So Gris resolves to do something about Madison. The publicist would like to go on a walk, but Gris instead treats him to some authentic Turkish wine laced with some authentic liquid chloral hydrate. Madison gets carted into the base's dungeons awaiting shipment to Voltar, and Gris pens a note to Lombar Hisst assuring him that he'll be "utterly amazed" what this "extremely valuable man" can do.
I marked it URGENT and IMPORTANT and put it with outgoing despatches. [sic]
Little did I know that when I sealed that envelope, I also sealed my own doom.
Foolishly I thought, that is the last I'll see of J. Walter Madison.
The moral of this story is that if you want to see someone for assuredly the last time, dump their unconscious body in the base's garbage disintegrator instead of shipping him to your boss on another planet.
So that's one "detail" cleared up. Surely now that Madison's gone those nasty forged mortgages will just resolve themselves.
In Chapter Two, Gris starts off by tricking his two bodyguards into thinking he'd killed all his guests and buried their bodies on the villa grounds rather than secreted them to an elaborate subterranean base in preparation for transit to another planet. Then he does something unexpected, something he hasn't done for close to seventy pages - he turns on the viewscreens and checks on Krak and Heller.
Krak's waking her lover up with some coffee and a hangover cure of chilled tomato juice and Worchestershire and Tabasco sauces. He stayed up late drinking scotch at his graduation party, y'see, but also promised to take her hiking bright and early in the morning.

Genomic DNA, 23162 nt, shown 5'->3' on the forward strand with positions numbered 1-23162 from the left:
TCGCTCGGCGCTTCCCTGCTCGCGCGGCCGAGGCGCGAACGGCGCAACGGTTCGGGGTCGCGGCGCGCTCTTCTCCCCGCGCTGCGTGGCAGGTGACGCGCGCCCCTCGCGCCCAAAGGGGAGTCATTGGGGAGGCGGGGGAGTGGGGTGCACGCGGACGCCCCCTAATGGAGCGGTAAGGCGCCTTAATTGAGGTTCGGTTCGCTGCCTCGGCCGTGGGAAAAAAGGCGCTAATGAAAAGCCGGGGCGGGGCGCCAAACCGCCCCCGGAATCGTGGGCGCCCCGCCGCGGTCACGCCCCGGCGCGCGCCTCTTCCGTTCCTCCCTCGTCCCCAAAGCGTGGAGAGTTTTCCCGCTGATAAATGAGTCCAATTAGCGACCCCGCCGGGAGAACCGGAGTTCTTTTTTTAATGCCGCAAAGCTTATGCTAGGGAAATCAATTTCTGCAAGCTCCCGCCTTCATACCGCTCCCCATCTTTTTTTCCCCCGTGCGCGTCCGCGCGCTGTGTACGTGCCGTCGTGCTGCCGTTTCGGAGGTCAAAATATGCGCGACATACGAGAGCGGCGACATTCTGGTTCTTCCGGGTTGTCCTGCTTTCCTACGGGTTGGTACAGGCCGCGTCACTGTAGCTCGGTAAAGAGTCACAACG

"I must have been drunk," said Heller.
"Those girls were drunk enough," said the Countess.
"Oh, is that what this is all about," he said, drinking his coffee.
"No, that's not what this is all about. I'm not jealous anymore except sometimes.
Not sure if intentionally humorous or just Hubbard's normal writing.
She calls Heller the "best-looking and most competent combat engineer" and is indignant that he's earned a Bachelor's degree because "Being a bachelor is what I'm trying to get you home to cure you of." Krak's ready to finish the mission, and Heller assures him that now that he has his degree, he can write revolutionary scientific articles and be taken seriously. In fact, he went ahead and wrote a bunch of papers on fuel between the late-night graduation party and going to bed that morning.
While drunk, right? Now I very much would like to read Heller's revolutionary manuscript "Altanit Full Sauces: A Discuss in of My Grilfrien's Hot As."
And now for a touching moment, after Krak gets upset that she was telling her boyfriend to do something he'd secretly already done.
"Don't be cross," he said.
"You tricked me into getting cross with you. You led me on."
"It was just a joke," said Heller. "I'm sorry."
"Getting off this planet is NO joke," said the Countess Krak. "It is psychotic. It scares me half to death."
"It's also a pretty planet," said Heller. "Now come along like a good girl. I have something you will find fascinating."